Defense: Adacia Chambers unaware she was breaking any laws in OSU homecoming parade crash

Posted at 9:11 AM, Jan 25, 2017
and last updated 2017-01-25 11:29:26-05

Documents filed in the Payne Co. District Court claim Adacia Chambers did not have the mental capacity to know she was breaking any laws when her car hit spectators at Oklahoma State University's 2015 homecoming parade.

"At the time of this accident, Defendant was faced with a sudden emergency, or sudden onset of mental psychosis which would render her not capable of having knowledge of her actions, and therefore, should not be held to any legal or common law standard," according to court documents filed on Monday.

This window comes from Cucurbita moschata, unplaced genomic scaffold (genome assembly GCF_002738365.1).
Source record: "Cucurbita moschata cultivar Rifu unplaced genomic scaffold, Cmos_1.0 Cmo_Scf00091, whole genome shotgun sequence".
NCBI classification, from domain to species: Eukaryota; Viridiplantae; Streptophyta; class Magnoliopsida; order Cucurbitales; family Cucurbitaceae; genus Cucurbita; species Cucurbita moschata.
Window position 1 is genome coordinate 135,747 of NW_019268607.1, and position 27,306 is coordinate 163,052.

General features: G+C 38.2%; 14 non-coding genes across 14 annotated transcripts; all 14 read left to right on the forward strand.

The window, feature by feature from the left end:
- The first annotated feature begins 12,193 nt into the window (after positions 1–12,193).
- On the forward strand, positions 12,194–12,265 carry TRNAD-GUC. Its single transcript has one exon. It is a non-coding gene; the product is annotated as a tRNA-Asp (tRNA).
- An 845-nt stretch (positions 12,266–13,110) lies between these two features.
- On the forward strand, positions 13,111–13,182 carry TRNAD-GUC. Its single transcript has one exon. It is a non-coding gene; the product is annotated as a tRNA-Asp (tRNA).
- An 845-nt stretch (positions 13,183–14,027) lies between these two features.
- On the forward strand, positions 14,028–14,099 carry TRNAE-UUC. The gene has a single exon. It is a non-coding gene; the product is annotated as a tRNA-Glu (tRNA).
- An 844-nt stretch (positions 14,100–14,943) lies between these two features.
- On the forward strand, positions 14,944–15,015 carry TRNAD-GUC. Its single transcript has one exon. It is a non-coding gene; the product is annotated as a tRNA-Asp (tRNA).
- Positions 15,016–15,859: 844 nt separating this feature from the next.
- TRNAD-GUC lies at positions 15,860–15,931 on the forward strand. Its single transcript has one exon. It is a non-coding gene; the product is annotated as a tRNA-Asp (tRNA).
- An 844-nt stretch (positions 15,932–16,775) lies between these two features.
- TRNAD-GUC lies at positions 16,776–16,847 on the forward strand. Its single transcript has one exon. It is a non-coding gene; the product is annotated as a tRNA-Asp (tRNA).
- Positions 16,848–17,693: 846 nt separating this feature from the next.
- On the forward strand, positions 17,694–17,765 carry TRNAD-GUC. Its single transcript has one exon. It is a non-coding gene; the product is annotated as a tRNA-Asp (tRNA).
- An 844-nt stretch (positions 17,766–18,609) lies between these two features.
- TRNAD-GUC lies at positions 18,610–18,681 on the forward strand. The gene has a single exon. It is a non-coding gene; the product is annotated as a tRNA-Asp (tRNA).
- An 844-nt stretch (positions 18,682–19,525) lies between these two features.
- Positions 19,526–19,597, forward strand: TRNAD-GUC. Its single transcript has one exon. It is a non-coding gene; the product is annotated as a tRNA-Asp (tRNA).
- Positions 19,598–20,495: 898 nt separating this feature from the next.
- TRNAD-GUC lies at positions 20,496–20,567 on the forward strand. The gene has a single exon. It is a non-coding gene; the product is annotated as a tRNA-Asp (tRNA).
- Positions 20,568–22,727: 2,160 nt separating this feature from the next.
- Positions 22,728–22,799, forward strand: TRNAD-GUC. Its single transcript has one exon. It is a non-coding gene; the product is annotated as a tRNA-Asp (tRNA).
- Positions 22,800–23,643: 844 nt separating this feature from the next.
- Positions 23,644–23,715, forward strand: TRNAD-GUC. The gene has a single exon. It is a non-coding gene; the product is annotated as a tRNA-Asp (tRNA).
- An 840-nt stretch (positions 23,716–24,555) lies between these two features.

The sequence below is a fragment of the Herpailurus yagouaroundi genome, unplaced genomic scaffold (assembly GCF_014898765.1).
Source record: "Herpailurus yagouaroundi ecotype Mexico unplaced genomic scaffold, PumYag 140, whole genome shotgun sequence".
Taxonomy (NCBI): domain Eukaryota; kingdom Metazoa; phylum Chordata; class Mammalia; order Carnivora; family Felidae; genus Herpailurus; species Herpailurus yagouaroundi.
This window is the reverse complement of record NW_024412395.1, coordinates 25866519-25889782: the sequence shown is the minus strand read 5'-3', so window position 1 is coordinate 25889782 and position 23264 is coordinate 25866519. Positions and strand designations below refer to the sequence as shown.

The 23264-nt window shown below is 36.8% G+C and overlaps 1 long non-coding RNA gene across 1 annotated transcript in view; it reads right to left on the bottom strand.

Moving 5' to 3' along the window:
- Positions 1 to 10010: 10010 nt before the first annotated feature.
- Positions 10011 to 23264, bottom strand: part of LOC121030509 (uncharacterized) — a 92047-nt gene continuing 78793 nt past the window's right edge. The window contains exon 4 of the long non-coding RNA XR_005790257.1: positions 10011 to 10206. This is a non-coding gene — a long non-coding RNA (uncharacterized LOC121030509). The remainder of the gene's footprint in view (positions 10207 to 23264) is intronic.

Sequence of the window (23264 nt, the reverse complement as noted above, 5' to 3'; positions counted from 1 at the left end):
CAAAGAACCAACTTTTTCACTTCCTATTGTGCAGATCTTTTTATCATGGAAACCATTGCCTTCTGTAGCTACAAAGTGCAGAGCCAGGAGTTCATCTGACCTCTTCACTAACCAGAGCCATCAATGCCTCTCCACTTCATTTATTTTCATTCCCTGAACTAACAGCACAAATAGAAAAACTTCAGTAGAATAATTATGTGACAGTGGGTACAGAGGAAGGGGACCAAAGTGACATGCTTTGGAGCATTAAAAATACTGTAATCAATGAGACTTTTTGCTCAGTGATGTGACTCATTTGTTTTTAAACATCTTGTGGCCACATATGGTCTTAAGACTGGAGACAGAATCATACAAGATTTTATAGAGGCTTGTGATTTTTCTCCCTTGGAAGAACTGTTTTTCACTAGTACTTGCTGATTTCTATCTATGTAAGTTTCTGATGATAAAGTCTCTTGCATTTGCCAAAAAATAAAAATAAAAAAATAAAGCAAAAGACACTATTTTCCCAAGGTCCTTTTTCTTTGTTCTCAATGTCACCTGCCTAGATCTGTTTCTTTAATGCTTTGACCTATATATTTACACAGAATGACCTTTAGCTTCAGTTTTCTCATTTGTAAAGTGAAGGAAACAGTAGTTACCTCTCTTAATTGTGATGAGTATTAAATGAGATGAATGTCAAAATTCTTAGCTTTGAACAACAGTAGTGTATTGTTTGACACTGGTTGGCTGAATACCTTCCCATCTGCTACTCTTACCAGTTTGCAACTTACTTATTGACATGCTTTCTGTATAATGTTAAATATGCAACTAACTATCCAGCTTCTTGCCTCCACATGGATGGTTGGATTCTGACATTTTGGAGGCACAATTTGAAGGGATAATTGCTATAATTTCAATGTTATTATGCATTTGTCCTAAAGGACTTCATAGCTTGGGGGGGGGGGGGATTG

The civil case, filed by Leo Schmitz in 2016, asks for damages of several hundred thousand dollars in medical expenses, $500,000 for lost earnings, loss for future earnings, physical and mental pain, permanent disability and disfigurement as well as personal injuries in excess of $1 million.

Court documents say Schmitz sustained disabling and disfiguring injuries to the head, neck, back, arms, legs and internal organs.

SECTION: Follow the latest on the OSU Homecoming parade tragedy

Schmitz was one of the victims struck by Adacia Chambers’ vehicle. Schmitz’s wife was also hit but was later treated and released.

Chambers pleaded no contest during the criminal case in January. She began serving her sentence Tuesday at Mabel Bassett Assessment & Reception Center in Mcloud, Oklahoma.

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